Bastyr University midwifery students at Washington midwives lobby day in Olympia


Visit the MAWS Directory of Midwives to find midwives in your region

Visit our Associate Member Directory

Letter to MAWS Membership
Legislative Report 2014

The Board of Directors of the Midwives’ Association of Washington State is pleased -and relieved- to announce that HB 1773 received overwhelming bipartisan support in the Washington legislature and was signed into law by Governor Inslee on April 2, 2014. We are grateful to our exceptional Lobbyist, Amber Ulvenes, the hardworking Legislative Committee and all of you for making this possible.

The purpose of this letter is to shed light on the long and complicated decision making process behind HB 1773, participation in the rules writing process ahead and the implications of the new law for licensed midwives in WA according to our current understanding. (You can find the full text of HB 1773 by clicking here.)

To be very clear, the MAWS Board recognizes and values the elegant simplicity of RCW 18.50 and the professional autonomy it represents and protects. It is our intention to be diligent in preventing Washington State from adopting specific and restrictive language regulating the practice of midwifery as other states have done. RCW 18.50 has served us beautifully for nearly 36 years and we hope the additions of HB 1773 will allow it to serve for the next 36.

As you are aware, MAWS has been working for over two years to address the logjam in the midwifery program of the Department of Health and expedite the licensing process for CPMs. This new law will direct the Department of Health to write rules implementing MAWS’ recommendations for additional coursework and clinical experience CPMs need in order to meet WA state licensure requirements; known to many as CPM+. The arduous process of developing the recommendations, educating and building support from the Midwifery Advisory Committee (MAC) and key legislators was led by CPMs with support and participation from the MAWS Board. Special thanks go to Charlene Campbell, LM CPM, Jodilyn Owen, LM CPM, and Kat Barron, LM CPM for hours of work and tireless commitment to this project. Their persistence has made it possible for numerous CPMs to become licensed in recent months—we eagerly anticipate that many more CPMs will join the licensed midwifery community before long. A warm welcome - and a free MAWS membership - to you all! (To access your free membership, send an email to

The second aspect of the law relates to three of MAWS’ top priorities; increasing the number of professional midwives in Washington, ensuring that all childbearing women have access to the high-quality services of licensed midwives and appropriate third party reimbursement for midwifery services. As such, MAWS is committed to professional accountability, quality assurance and demonstrating midwives’ excellent outcomes, values that are reflected in the new license renewal requirements for peer review, continuing education, and data collection. How midwives will be required to provide documentation with their license renewal applications will be determined by the Department of Health. Community input will be absolutely necessary. MAWS will advocate for user-friendly, efficient and cost effective rules.

Thirdly, the law closes the loop created in 2012 when LMs were added to the list of providers who could direct orders to nurses. This issue was originally raised by LMs seeking hospital privileges in rural areas of WA and nurses wishing to birth assist for LMs at home or in birth centers. It is intended to protect these two licensed professions with legislated scope of practice from liability, not to suggest that LMs should now only utilize nurses as birth assistants.

Finally, and without a doubt the most challenging provision of HB 1773, is the language that establishes our scope of practice regarding newborn care.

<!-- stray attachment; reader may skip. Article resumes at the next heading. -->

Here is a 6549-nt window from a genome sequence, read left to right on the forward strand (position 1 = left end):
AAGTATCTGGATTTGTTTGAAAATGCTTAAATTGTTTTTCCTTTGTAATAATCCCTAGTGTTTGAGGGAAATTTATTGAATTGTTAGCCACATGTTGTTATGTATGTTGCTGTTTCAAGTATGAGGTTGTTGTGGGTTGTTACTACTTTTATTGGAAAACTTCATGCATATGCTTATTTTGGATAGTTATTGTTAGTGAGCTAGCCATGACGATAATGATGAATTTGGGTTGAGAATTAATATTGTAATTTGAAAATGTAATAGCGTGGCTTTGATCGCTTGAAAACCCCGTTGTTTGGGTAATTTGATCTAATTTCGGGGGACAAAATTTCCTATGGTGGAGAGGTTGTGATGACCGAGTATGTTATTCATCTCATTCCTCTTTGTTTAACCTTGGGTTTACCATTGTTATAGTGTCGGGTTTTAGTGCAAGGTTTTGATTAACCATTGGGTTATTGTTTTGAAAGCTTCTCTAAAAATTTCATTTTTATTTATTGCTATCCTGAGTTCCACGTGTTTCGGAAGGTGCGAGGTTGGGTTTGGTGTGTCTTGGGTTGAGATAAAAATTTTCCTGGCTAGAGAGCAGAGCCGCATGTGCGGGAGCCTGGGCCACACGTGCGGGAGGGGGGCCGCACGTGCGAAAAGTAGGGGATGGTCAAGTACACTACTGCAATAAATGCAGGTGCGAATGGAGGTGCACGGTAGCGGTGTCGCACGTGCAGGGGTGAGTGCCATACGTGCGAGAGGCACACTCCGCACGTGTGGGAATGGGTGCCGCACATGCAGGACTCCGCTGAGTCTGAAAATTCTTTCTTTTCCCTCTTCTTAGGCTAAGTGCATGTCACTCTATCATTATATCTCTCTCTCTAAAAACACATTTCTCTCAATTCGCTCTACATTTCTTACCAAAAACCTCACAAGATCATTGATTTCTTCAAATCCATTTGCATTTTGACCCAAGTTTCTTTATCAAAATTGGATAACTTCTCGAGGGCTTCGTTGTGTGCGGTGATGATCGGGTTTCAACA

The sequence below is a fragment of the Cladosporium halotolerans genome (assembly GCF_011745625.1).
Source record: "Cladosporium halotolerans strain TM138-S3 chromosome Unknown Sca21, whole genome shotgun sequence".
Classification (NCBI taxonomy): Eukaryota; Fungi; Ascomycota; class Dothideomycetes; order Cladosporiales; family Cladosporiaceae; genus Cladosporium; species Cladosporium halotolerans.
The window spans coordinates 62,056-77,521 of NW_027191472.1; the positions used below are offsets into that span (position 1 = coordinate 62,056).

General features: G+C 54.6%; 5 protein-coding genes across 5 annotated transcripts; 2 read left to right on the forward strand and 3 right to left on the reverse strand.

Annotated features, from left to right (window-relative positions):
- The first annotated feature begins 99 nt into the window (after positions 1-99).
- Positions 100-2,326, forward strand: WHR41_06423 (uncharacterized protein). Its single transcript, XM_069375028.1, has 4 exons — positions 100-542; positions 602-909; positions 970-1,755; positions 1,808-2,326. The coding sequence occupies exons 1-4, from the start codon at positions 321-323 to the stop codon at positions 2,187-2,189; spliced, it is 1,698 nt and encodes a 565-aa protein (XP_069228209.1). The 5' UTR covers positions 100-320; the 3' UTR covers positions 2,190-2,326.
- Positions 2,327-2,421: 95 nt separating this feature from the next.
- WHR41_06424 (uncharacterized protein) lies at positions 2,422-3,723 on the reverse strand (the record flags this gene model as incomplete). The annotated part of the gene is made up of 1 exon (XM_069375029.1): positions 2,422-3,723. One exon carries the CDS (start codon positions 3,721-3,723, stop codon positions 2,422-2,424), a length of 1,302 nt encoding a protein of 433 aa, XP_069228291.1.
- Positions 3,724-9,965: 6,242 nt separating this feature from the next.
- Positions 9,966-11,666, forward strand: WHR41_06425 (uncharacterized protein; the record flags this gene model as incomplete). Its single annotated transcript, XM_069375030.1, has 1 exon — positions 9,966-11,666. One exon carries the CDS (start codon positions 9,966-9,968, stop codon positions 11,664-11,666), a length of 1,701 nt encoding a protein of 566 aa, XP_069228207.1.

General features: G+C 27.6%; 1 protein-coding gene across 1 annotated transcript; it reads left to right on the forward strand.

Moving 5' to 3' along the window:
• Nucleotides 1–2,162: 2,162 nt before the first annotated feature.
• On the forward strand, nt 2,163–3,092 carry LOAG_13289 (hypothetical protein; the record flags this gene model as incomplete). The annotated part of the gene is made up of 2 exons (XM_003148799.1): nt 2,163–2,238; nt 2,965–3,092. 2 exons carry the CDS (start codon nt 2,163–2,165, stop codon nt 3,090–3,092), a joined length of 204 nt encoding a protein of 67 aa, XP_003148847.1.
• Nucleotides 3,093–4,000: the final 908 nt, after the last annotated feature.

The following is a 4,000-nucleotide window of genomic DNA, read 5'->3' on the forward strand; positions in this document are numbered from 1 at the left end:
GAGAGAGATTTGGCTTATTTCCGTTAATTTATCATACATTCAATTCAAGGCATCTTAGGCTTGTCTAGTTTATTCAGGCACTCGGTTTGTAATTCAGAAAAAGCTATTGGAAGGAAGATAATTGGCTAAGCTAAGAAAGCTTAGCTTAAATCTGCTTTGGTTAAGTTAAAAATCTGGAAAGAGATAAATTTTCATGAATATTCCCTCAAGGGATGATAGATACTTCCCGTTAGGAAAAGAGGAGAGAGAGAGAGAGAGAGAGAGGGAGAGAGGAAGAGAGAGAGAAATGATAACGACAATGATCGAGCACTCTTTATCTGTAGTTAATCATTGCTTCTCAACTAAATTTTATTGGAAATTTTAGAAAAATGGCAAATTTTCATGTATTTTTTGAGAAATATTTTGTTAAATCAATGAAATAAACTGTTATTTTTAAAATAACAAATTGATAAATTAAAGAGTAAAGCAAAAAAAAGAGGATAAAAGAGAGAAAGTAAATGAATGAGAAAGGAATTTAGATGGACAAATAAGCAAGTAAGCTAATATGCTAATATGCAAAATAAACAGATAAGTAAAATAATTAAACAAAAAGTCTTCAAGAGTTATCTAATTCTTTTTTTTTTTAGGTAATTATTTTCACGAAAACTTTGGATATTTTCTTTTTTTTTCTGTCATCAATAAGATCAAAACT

This is a long story.

While midwives in Washington State, indeed around the world, have historically provided care for babies up to 6-8 weeks of age, there was, in fact, no language in our regulating statute RCW 18.50 specifying that we could provide, let alone be compensated for, care of newborns. Legally, the term scope of practice is a “term of art” referring specifically and exclusively to exactly what is written in statute.

The complete absence of language representing and protecting our customary care of newborns was brought to our attention in the middle of the 2013 legislative session. A licensed midwife approached MAWS for help after a major insurance carrier audited her practice. They concluded that newborn care was not in the legal scope of practice for LMs and were moving to recoup thousands of dollars in newborn care fees paid to her practice over more than a decade. It was made abundantly clear to this midwife that the carrier intended to take similar action against the LM community as a whole and set a precedent for other carriers to do the same.

In response to this urgent situation, the MAWS Board conferred, sought legal counsel from the Office of the Insurance Commissioner, obtained the support of our House sponsor, and drafted additional language to HB 1773 stating that licensed midwives could provide care to newborns for up to 6-8 weeks of age virtually overnight. In an equally swift and decisive response, representatives from the instigating insurance carrier, the WA State Medical Association, and the state chapter of the American Academy of Pediatrics communicated intent to oppose our bill in its entirety (CPM+ and all) unless we removed the newborn care language. Our House sponsor was unwilling to move ahead in the face of this powerful opposition and MAWS was left with a ticking time bomb and an urgent need to find an alternative solution. In response to community concern, MAWS conferred with the Assistant Attorney General for the DOH regarding the notion of “grandfathering” in our customary care. We were told in no uncertain terms that this was a fictitious notion not supported by WA law.

At this point, Representative Eileen Cody, Chair of the House Health Care Committee and a long-term supporter of midwifery, offered to sponsor a Department of Health Sunrise Review to address the issue of adding newborn care to LMs legal scope of practice. As a side benefit, the Sunrise Review would forestall all attempts on the part of the insurance carrier to go after other licensed midwives for the duration of the review. Cautiously optimistic that the Sunrise Review would decide in favor of “expanding” our scope of practice to include and protect midwives’ customary care of newborns, we omitted the newborn care language from HB 1773 for the 2013 session. In spite of bipartisan support, HB 1773 died on the Senate floor at the close of the session simply because members ran out of time to vote on it.